After this day, the remaining time in the NICU seemed to blend together. You were in there to heal for a total of nine days, and your Daddy and I hardly ever left your side. We had to head home for a few hours to take care of bills and grab my treatment supplies since unfortunately life doesn’t stop even when your own world has temporarily halted. We immediately came back up to see you, and we refused to leave you other than for meals.
We truly believe it was our dedication to staying by your side that got you out of the NICU as soon as you did. You struggled immensely with feedings as you were too tired to suck and swallow efficiently. We often had to strip you naked and tickle your toes or sides to wake you up enough to eat, and even then you wouldn’t eat enough to keep your sugars stable. Because of this, most of your feeds continued through the NG tube. Thankfully within another day your sugars had stabilized, but you continued to have trouble eating enough to maintain your weight.
Since we were the ones always feeding you and watching you, however, we noticed that you started taking less and less through a bottle and requiring more food through tube feedings. Your nurses fought with us that this was because you were a daughter to a diabetic mom, and you would struggle with eating for quite some time. They assured us you might be in here for months before heading home, and we found ourselves outraged as we knew you were perfectly healthy (aside from having trouble eating).
At one point we came back from a meal to find that you had only taken 10 ccs of milk (you were taking 30 ccs by yourself at birth so this seemed odd to us). Your daddy and I prayed and talked in depth about what to do because we couldn’t believe that you were regressing in your feeding abilities. The nurse again told us this was because you were too exhausted to eat (due to my diabetes), and she told us to let them tube feed you the entire night through. We had such a hard time believing this, but we allowed them to do this as we knew this would tell us if it was truly you being too tired to eat or not.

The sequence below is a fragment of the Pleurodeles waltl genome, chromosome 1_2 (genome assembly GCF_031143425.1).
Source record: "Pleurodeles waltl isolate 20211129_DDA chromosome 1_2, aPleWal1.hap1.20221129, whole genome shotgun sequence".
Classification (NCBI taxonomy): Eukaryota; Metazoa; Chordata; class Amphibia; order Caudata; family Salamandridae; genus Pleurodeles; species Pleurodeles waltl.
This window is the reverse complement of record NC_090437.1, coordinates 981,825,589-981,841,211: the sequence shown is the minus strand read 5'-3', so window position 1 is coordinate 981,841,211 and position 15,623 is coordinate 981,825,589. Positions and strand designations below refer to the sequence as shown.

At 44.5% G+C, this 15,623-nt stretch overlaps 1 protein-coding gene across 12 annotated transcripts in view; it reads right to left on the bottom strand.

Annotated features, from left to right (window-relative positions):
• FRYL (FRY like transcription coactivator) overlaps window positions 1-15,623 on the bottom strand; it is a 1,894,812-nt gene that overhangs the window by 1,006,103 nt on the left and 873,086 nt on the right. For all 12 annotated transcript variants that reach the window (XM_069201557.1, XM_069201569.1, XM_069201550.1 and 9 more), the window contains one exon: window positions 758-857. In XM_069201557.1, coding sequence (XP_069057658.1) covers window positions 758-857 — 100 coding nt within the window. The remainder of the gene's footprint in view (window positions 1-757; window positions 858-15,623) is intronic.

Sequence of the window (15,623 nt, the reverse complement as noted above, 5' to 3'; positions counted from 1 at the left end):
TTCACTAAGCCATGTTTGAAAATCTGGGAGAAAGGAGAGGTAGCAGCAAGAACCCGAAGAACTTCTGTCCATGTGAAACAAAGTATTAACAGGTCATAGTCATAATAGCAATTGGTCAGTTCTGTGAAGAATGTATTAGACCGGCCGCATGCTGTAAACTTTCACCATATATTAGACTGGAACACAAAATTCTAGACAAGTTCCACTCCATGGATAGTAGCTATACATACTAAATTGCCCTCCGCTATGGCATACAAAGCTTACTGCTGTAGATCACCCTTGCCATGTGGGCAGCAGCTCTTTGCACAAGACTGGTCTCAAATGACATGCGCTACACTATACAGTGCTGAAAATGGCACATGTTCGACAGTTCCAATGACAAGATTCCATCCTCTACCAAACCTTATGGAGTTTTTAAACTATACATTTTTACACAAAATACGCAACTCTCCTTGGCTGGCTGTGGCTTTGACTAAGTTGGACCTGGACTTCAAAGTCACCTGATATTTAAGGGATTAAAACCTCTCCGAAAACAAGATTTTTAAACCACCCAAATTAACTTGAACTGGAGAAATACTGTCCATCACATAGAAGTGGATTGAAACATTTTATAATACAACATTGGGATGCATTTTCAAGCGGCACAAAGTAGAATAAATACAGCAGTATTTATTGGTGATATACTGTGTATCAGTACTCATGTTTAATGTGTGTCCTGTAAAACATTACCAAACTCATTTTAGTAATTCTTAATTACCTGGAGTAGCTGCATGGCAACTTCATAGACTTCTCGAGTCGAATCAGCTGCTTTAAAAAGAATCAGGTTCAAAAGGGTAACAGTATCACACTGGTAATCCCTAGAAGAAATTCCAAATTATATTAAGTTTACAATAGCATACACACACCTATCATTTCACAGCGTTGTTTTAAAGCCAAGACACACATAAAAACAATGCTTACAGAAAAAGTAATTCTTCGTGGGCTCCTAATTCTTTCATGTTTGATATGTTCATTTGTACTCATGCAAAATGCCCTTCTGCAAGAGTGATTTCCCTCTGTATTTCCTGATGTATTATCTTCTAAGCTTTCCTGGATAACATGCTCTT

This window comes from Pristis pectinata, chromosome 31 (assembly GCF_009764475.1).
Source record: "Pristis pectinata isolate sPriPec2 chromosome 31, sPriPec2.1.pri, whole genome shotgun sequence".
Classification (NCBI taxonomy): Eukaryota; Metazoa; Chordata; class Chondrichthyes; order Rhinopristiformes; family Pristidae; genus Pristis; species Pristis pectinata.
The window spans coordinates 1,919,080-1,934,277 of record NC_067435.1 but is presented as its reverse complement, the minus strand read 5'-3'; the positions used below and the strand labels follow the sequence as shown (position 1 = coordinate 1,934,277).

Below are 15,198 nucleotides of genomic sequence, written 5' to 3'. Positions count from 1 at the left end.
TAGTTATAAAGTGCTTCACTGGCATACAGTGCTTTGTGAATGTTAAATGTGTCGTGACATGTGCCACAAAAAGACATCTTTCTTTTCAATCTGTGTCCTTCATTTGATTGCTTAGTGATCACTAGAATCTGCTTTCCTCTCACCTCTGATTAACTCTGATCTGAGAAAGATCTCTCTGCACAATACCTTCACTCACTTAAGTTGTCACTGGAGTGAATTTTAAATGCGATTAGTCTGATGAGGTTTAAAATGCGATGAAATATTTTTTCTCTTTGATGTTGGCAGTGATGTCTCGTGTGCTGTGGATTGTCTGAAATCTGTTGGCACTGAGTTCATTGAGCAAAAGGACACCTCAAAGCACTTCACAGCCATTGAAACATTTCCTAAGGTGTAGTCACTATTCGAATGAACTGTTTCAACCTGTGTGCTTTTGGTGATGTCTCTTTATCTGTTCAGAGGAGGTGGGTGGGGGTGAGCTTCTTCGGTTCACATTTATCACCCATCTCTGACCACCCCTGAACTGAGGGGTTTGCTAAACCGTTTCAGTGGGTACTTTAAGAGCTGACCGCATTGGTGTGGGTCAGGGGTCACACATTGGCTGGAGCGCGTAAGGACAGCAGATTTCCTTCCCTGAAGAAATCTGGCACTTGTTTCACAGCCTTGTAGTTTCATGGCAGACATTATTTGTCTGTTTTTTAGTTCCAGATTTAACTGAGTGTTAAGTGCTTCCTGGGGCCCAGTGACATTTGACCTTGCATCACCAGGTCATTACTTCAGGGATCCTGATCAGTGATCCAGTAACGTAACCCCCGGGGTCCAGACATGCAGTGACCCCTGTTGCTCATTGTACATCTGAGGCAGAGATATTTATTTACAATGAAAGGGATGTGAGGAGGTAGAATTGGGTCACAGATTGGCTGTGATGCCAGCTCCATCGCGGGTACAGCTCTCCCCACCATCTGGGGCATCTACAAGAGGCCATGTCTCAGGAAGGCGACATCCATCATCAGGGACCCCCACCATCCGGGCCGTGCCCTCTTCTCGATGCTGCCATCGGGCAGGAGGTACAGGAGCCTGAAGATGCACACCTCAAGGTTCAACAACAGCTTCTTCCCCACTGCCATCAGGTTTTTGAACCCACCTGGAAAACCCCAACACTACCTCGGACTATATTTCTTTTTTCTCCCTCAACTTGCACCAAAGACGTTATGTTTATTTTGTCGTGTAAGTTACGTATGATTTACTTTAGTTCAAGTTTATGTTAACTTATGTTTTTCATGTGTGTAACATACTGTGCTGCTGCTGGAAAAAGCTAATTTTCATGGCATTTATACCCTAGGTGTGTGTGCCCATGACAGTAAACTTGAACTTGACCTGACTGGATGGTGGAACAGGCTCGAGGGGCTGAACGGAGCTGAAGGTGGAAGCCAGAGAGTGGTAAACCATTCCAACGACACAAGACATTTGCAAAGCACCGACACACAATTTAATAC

As the next morning rolled around, you were well-rested and the most awake we had ever seen you. You were staring at us with your beautifully large and innocent eyes, and you stayed awake for such long stretches that we were stunned. Yet you still wouldn’t eat. You took only 11ccs, and that confirmed our instinct that you had become lazy. You never had to eat (which was a lot of work for you) in order to feel full, so you chose not to do the work. You were quite smart right from birth, Munchkin.
We then fought terribly hard to be able to get the NG tube out of you so that we could try feeding you without the tube helping you. The physician’s assistant told us that our “little experiment” wouldn’t work, and you would have to be back on the NG tube by the next day. We didn’t care as we knew we had to try. We also felt in our hearts that you were perfectly capable of taking enough food, but you simply didn’t have to with the NG tube in.
|Your first pictures after the NG tube was removed.|
The first feeding after the tube was out was another meager 11ccs, but we expected this as we knew you were waiting to feel full from the tube. When you didn’t receive that supplement through the tube, you were actually trying to suck on your hands to show us you were hungry a mere two hours later! We could hardly believe it as you had never shown a single hunger cue until then! The next feeding you managed 20 ccs, and then a few hours later you ate 30! From there you maintained 30-45 ccs at each feeding!! We were so very proud of you because we knew you could do it!